• Rule 18 (Expanded) Protecting Sensitive Sites Discharging near protected areas is often restricted. These areas include:
    • Special Areas of Conservation (SACs)
    • Special Protection Areas (SPAs)
    • Ramsar wetland sites
    • Sites of Special Scientific Interest (SSSIs)
    • Ancient woodlands
    Use the Magic Map tool ( to check for these sites near your property. If your discharge is close, you may need to connect to the public sewer or obtain a special permit.

Additional Rules for New Systems (2023 Onwards)

  • Rule 22 (Revised): Discharge Point Restrictions If you are installing a new system, it cannot share a discharge point with another system if the combined discharge exceeds 2 cubic meters (2,000 liters) per day.
  • Rule 23: Proximity to Other Discharges Maintain at least a 50-meter distance between your new discharge and any other nearby small sewage discharge systems. Inquire with neighbors to confirm their system types and locations.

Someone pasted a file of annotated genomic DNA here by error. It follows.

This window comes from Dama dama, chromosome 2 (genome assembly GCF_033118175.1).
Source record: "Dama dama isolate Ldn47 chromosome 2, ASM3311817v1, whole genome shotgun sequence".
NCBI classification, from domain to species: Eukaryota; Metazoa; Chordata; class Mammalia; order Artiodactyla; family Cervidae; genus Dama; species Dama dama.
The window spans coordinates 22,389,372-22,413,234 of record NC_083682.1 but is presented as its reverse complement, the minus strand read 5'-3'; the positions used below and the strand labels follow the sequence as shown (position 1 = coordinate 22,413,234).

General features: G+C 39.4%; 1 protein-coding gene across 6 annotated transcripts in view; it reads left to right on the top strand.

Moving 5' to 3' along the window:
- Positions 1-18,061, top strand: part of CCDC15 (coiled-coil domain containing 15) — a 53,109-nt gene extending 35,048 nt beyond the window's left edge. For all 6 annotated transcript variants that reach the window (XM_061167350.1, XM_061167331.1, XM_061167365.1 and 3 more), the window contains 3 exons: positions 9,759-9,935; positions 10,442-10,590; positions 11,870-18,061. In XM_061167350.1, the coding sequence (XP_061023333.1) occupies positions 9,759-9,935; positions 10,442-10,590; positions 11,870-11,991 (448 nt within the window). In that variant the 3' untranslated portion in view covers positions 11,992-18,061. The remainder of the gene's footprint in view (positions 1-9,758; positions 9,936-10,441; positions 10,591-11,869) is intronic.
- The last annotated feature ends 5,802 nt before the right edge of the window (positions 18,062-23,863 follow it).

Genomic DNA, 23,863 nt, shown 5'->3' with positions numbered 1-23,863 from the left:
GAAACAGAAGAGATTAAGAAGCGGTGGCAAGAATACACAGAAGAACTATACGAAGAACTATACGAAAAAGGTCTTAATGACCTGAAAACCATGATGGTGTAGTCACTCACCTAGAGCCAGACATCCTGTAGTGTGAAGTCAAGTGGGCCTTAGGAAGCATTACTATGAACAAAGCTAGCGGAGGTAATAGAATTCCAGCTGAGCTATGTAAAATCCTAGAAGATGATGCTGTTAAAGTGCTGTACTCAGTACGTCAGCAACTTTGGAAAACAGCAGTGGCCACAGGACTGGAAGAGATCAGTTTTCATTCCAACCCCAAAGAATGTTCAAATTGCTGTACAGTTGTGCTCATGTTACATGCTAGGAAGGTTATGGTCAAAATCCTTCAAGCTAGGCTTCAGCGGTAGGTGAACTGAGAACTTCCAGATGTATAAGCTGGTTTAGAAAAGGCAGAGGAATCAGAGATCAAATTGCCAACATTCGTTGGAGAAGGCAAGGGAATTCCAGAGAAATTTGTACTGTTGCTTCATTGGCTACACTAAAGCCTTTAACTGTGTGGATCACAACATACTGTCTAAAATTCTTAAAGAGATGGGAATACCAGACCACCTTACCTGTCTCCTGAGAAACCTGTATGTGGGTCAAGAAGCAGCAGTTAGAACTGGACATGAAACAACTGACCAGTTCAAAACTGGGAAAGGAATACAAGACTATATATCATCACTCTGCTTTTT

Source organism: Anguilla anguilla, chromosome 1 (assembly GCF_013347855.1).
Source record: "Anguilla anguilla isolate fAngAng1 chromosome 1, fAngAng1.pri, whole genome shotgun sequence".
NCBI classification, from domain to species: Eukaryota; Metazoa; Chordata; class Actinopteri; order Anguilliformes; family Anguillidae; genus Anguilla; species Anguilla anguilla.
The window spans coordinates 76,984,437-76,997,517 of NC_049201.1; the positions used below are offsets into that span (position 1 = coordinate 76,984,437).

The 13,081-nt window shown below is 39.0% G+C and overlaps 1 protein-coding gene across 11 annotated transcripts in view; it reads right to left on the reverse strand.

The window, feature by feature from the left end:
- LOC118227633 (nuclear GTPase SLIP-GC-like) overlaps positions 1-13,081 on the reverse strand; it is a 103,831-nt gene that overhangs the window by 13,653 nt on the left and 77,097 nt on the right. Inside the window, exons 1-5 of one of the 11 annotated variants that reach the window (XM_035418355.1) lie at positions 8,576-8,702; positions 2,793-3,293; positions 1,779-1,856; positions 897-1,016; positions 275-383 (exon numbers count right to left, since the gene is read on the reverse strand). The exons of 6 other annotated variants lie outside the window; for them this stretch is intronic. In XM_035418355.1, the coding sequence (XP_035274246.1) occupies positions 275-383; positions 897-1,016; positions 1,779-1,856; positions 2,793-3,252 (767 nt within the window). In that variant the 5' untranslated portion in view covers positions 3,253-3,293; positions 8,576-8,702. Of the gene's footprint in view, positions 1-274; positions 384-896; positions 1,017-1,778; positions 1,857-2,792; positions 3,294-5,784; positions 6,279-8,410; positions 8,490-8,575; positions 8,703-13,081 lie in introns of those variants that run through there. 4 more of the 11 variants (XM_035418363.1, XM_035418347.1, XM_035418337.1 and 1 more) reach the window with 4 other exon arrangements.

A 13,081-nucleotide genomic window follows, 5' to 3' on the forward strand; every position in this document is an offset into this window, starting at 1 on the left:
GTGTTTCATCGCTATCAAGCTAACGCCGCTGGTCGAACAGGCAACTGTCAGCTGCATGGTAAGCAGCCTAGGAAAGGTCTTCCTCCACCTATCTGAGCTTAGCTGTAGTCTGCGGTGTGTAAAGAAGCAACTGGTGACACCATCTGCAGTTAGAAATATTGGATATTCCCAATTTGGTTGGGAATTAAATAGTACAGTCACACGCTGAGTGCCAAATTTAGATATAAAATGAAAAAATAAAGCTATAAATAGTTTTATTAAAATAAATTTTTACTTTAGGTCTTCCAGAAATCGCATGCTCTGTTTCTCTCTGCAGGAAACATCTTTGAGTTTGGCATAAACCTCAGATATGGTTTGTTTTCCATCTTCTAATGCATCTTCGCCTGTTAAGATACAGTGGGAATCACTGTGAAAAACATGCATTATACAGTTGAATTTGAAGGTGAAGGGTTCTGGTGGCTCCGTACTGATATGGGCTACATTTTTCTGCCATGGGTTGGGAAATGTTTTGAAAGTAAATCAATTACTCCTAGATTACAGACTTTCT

Where to Get Help

  • British Water Accredited Engineers: Consult a qualified engineer for advice on your system and ensuring compliance with the General Binding Rules. Find a list at [British Water website].

What Happens if I Don’t Comply?

Discharges that breach the General Binding Rules risk causing pollution, leading to potential enforcement action by the Environment Agency. They will initially provide guidance to help you address any issues.

Situations Where a Permit is Necessary

You must apply for an environmental permit from the Environment Agency if:

  • Connecting to the public sewer is not feasible (you’ll need to provide justification).
  • Your system cannot be modified to meet the General Binding Rules.

Let’s Protect Our Environment

By carefully following these guidelines, you’ll help safeguard water quality in your area and throughout the UK.

Important Note: Regulations are subject to change. Always refer to the official guidance on the GOV.UK website for the most up-to-date information: